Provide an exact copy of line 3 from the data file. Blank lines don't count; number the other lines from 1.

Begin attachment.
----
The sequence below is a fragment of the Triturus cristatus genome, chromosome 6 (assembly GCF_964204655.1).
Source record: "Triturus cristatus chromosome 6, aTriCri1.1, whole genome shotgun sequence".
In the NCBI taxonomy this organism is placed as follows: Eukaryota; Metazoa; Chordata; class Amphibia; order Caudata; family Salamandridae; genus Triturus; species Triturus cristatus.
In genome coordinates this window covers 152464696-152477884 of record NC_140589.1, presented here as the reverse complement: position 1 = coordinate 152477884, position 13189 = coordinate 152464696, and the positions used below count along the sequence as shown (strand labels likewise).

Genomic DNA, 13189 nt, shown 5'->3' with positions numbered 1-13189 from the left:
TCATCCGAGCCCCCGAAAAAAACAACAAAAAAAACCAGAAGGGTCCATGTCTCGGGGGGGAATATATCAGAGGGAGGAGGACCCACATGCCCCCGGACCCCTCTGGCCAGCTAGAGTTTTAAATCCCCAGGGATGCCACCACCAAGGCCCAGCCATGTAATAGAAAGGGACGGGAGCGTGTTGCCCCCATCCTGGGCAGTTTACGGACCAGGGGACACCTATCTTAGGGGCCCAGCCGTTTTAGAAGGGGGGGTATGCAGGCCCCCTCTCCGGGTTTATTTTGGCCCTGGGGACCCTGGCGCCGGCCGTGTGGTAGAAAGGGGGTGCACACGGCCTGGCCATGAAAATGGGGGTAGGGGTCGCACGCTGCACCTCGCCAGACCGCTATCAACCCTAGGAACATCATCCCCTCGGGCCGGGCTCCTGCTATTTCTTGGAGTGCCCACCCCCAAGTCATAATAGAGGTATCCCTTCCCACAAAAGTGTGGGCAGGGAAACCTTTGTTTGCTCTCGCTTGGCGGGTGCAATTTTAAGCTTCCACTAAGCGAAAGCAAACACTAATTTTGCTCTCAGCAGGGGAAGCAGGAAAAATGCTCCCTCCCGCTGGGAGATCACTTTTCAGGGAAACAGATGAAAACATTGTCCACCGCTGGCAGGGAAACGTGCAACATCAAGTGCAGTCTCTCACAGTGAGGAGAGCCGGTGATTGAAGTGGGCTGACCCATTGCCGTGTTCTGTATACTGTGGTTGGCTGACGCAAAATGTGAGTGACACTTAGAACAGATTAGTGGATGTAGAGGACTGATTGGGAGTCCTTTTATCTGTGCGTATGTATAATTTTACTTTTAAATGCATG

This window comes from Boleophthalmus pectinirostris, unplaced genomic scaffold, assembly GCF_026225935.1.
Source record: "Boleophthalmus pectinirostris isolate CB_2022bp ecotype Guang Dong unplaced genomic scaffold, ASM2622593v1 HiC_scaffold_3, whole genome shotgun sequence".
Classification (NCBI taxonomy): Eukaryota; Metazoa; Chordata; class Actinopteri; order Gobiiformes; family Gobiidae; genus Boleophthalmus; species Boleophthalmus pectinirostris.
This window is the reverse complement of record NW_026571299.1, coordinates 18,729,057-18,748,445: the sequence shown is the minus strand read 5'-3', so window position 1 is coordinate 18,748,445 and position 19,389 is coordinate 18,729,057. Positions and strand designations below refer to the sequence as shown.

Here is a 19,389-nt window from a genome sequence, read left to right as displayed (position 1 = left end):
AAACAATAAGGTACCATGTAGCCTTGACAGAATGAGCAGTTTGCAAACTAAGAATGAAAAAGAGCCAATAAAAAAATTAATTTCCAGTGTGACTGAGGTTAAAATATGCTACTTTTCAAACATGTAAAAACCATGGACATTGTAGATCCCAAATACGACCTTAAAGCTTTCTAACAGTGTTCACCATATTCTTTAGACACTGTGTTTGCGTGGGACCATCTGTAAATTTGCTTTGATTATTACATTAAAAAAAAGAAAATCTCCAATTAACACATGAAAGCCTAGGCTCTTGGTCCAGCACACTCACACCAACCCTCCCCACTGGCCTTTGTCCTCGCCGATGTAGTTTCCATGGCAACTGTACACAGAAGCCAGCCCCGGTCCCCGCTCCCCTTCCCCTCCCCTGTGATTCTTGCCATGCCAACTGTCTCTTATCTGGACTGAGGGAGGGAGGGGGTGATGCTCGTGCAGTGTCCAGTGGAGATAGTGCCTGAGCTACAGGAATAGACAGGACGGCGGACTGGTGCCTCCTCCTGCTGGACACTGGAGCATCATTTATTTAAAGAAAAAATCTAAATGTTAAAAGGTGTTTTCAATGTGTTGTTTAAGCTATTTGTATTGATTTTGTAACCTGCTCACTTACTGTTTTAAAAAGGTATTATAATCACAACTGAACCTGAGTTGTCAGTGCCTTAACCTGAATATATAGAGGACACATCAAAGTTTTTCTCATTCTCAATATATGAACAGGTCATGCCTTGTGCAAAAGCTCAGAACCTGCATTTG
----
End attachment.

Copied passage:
In the NCBI taxonomy this organism is placed as follows: Eukaryota; Metazoa; Chordata; class Amphibia; order Caudata; family Salamandridae; genus Triturus; species Triturus cristatus.